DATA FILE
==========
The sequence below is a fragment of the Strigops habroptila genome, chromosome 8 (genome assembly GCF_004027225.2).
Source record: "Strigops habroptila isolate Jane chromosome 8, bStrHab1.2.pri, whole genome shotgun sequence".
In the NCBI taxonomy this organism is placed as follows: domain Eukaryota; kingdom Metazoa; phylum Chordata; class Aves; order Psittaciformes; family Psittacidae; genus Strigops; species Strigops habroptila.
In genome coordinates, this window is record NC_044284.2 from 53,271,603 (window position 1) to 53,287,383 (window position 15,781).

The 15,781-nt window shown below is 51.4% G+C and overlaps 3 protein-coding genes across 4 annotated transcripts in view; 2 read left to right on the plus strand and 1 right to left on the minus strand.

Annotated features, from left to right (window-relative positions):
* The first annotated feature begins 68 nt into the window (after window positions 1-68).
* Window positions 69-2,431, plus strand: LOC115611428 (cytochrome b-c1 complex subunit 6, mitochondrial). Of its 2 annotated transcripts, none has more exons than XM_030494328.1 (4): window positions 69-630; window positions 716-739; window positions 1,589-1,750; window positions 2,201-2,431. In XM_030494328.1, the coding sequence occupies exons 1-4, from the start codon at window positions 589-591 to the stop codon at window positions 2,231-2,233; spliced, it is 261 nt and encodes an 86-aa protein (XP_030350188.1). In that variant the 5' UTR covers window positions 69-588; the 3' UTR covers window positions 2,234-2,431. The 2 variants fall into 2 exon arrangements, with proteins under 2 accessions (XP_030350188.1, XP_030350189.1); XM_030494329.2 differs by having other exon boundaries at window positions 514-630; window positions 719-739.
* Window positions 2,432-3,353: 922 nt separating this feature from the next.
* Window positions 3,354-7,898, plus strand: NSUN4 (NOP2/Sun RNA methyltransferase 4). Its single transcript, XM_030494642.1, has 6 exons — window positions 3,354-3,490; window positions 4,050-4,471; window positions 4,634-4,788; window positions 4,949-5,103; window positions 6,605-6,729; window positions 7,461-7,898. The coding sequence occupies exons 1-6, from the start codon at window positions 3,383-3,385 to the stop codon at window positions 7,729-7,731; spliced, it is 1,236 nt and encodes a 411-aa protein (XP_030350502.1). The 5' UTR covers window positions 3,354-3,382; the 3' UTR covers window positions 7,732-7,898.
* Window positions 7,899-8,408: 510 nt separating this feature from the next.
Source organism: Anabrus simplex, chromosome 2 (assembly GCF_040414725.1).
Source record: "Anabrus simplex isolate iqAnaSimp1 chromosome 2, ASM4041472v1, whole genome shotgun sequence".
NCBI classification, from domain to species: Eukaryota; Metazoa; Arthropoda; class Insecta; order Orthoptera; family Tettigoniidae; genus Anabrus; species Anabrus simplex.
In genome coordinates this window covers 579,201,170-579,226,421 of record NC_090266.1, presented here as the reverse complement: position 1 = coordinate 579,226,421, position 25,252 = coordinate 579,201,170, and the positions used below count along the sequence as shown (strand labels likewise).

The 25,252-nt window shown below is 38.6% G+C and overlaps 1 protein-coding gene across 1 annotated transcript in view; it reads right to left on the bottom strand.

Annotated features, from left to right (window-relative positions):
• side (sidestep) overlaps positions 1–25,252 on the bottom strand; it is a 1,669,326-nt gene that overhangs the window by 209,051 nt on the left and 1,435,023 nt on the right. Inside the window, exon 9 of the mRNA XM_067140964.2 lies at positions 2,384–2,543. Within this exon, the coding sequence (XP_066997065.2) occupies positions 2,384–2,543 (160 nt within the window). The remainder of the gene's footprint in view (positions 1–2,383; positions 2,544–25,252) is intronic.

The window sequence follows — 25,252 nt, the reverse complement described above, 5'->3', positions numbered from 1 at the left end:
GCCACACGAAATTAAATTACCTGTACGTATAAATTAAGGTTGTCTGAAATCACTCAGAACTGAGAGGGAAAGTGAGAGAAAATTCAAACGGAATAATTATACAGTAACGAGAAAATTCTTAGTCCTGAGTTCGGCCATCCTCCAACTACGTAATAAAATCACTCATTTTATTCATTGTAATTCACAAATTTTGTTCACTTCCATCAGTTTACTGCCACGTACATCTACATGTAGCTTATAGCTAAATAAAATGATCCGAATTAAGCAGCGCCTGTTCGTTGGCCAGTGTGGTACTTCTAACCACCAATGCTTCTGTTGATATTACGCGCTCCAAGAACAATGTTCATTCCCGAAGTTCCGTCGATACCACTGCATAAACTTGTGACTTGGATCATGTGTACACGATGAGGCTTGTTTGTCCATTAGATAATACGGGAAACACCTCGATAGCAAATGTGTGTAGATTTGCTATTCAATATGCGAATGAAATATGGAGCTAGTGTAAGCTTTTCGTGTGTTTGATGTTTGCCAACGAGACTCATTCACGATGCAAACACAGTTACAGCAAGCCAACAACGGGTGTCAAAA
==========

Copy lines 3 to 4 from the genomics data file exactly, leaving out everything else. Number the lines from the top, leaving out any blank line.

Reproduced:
In the NCBI taxonomy this organism is placed as follows: domain Eukaryota; kingdom Metazoa; phylum Chordata; class Aves; order Psittaciformes; family Psittacidae; genus Strigops; species Strigops habroptila.
In genome coordinates, this window is record NC_044284.2 from 53,271,603 (window position 1) to 53,287,383 (window position 15,781).